A brief introduction to clinical research, from James Lind’s scurvy investigation in 1747 to today.
There are several types of clinical trial designs: randomised or non-randomised controlled trials, single or double blinded trials, and superiority or non-inferiority trials.
After they are published, clinical study results should be critically reviewed and assessed for such things as reliability, bias, significance, and fit with existing literature.
Compensation in clinical trials is not always a standard but may be offered to participants according to different models and in line with the respective legislation and regulations.
When performing a critical reading of clinical study results, the reader should take relevant information into account from the best available sources and should consider questions about the reliability, methodology, results, discussion, significance, and conclusions of the study.
The four phases of clinical development are explained in terms of objectives and features.
When women of childbearing potential are included in clinical trials, safety precautions must be taken in order to avoid the unintentional exposure of an embryo or fetus to the candidate medicine before adequate reproduction toxicity data are available.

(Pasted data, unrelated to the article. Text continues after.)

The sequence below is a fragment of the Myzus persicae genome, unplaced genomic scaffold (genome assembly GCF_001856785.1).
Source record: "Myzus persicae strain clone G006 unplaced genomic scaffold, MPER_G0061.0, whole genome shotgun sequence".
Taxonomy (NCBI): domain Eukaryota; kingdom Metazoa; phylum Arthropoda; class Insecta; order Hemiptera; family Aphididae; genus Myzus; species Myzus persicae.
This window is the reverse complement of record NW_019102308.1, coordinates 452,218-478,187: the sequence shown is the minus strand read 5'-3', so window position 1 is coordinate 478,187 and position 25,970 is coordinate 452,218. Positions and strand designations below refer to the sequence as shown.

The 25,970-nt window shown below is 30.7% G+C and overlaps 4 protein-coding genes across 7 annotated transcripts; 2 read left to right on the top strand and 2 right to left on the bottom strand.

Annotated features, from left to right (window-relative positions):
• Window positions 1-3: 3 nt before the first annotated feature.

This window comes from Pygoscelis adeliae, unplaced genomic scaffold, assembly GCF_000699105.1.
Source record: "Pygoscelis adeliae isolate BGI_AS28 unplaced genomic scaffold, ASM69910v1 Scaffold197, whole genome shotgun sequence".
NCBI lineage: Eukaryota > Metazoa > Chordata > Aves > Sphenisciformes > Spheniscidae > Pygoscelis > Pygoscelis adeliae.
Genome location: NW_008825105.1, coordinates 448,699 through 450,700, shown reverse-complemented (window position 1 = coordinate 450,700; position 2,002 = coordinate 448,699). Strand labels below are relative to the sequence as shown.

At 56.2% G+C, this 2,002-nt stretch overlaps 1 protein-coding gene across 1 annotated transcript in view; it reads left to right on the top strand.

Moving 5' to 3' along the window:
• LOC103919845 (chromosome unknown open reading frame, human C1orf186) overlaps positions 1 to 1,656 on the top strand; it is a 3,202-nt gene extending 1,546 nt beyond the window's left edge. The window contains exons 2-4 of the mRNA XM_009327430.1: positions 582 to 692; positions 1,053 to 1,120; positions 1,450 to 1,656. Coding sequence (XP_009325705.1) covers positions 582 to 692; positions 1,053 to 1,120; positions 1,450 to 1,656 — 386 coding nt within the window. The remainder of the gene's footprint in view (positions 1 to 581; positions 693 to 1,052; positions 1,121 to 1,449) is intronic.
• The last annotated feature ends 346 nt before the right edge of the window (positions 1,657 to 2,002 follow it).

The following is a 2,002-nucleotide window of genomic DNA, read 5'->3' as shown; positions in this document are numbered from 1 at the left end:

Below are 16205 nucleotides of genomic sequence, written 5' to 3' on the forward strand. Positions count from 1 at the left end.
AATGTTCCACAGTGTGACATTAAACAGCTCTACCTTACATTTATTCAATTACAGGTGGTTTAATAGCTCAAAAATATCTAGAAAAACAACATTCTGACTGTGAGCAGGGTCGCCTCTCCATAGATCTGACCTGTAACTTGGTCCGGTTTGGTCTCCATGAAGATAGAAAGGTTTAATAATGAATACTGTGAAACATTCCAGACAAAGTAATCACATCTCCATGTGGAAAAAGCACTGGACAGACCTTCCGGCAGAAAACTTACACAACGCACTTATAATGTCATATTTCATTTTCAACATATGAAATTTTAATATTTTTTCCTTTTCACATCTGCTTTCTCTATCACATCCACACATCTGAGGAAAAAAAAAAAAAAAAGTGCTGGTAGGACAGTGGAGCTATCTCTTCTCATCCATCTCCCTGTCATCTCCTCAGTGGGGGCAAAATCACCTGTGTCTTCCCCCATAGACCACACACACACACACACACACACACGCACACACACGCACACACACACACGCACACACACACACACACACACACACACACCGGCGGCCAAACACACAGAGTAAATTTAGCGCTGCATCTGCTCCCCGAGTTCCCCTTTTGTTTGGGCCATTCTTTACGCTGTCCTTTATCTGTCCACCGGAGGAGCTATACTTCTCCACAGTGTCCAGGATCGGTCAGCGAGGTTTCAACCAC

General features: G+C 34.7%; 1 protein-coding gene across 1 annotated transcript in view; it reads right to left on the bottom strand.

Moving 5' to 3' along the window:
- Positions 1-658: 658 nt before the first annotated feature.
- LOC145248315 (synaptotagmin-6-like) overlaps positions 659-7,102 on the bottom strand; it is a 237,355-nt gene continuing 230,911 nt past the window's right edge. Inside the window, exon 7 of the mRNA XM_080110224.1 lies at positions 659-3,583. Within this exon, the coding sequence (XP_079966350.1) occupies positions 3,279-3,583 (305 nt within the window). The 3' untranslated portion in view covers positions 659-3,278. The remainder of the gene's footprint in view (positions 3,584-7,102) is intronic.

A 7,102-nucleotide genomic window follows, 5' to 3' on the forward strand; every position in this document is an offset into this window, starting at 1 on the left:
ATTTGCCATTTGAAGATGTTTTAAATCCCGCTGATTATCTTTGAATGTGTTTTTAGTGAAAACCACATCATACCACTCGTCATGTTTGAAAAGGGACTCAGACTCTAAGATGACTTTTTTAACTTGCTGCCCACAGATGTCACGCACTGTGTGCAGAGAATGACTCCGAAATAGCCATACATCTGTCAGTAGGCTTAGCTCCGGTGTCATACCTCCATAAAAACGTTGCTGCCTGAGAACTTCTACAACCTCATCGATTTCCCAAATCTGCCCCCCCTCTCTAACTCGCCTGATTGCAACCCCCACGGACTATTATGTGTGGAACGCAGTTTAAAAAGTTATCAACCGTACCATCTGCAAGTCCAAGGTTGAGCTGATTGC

The value of clincal trial results is assessed in light of its design, its participants, the observed effects, and previous medical knowledge.
Clinical trial results are recorded in a clinical study report (CSR) in a prescribed manner; however, access to the CSR is usually limited. Summarised information from the CSR comes into the public domain via a number of routes.
Clinical trial results are statistically analysed in terms of demographics, efficacy, and safety. Different types of clinical trial may warrant different interpretations of trial results.